• Have you ever handled matters like mine before?
  • Do you have any special credentials in this practice area? Are you certified as a legal specialist in this practice area?
  • I would like a reference from a former client.

Managing the Case

  • What are the possible outcomes of my case?
  • What are my alternatives in resolving the matter?
  • Approximately how long will it take to resolve?
  • How will you let me know about what’s happening in my case?
  • What kind of approach will you take – aggressive and unyielding, or will you work to reach a reasonable settlement?

Legal Fees & Costs

  • Do you have a written agreement for representation that I can read beforehand
  • What are your rates and how often will you bill me?
  • Do you charge by the hour, a flat fee for a particular service, or a contingent fee?
  • If you charge an hourly fee, will I be billed for telephone calls and emails?
  • Is an advance payment or a deposit required at the time that we agree that you will represent me? If so, will the money be held in a trust account? When will the money be paid to you for your services?
  • If I terminate the representation before the matter is resolved, what will happen to any money that I advanced that has not been spent on legal services?
  • Will I be charged for expenses or overhead and, if so, what expenses should I expect and how will you charge me for overhead?
  • If you charge a contingent fee, what services does the percentage fee cover?
  • What is a ballpark figure for the total bill, including fees and expenses?

Who Will Do the Work?

  • Who else in your office will work on my case?
  • Can paralegals in the office handle some of legal work at a lower rate than what you charge
  • What is the best way to communicate with you (letter, phone or email)?
  • How will you inform me of developments in my case?
  • If I call you (or email) for information, when can I expect a return phone call (or email)? Will you or a paralegal call me back?

If you would like to speak with attorneys Roger Laguna or Laura Reyes Maloney about the particulars of your case, we invite you to contact our firm and schedule a free initial consultation. We provide a free initial consultation. Contact our office by e-mail or call us at 717-233-5292 for an appointment.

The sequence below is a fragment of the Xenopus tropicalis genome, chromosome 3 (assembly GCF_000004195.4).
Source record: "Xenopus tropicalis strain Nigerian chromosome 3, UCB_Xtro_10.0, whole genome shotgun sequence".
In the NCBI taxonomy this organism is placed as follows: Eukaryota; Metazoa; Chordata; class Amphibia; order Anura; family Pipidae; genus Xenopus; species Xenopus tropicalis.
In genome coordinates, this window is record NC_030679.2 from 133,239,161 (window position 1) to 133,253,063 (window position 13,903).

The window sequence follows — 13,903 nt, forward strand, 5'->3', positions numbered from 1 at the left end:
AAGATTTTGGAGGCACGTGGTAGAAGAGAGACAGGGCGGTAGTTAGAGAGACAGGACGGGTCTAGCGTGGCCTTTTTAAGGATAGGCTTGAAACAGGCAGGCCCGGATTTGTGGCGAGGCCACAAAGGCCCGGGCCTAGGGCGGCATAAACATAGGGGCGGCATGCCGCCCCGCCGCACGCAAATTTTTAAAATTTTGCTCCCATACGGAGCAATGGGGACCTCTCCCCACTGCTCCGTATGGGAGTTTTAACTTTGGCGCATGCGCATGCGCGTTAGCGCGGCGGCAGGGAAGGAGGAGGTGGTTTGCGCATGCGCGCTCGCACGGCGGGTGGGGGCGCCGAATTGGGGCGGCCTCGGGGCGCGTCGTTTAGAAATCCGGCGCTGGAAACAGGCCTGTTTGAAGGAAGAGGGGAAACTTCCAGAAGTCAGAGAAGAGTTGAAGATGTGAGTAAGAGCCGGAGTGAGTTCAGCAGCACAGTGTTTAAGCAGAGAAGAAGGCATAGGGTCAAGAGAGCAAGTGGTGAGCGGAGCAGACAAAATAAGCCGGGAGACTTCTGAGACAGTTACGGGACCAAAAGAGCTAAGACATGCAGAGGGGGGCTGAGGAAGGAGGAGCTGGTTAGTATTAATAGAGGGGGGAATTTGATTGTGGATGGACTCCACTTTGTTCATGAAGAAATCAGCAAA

Juvenile Violations in Pennsylvania

Juvenile Offenses in Pennsylvania — What to Expect

Teenager in handcuffsIn Pennsylvania, most juvenile offenses fall into one of two categories: delinquency or summary offenses. Delinquency involves acts that would be considered crimes if committed by an adult — if you are charged with delinquency, you will be required to go through juvenile court proceedings to resolve the matter. A summary offense is a crime in the adult criminal code that has been committed by a juvenile. Summary offenses are considered less serious than other types of crimes.

If police officers have probable cause to believe that you are either engaged in illegal activity or have committed an offense, you can be detained or taken into custody. The probable cause may stem from information from witnesses, leading officers to obtain a warrant for your detention. Police may also detain you based on evidence they personally observe.

With probable cause, police may either question you on the scene, or may take you to a precinct for questioning. They can also arrange to release you to the custody of a parent or guardian. If the offense with which you are charged is a misdemeanor or felony, law enforcement officers may obtain fingerprints or take photos for your permanent record. In limited circumstances, they can also seek a DNA sample.

Police officers do not have to release you to the custody of your parents. They can place you in a juvenile detention center, a child welfare approved group home, or in any other environment approved by the court. Police may only put you in a secure detention facility, though if one of three conditions exists:

  • You have no parent or guardian to whom you can be released
  • There is a reasonable concern that you will leave the jurisdiction before your hearing is scheduled
  • You need to be confined for your own safety

Contact the Law Firm of Laguna Reyes Maloney, LLP

At the Law Firm of Laguna Reyes Maloney, LLP, we have more than 30 years of practice experience. Contact us online or call us at 717-233-5292 to set up an appointment. There is no charge for your initial consultation. We are available to meet with you evenings or weekends upon request.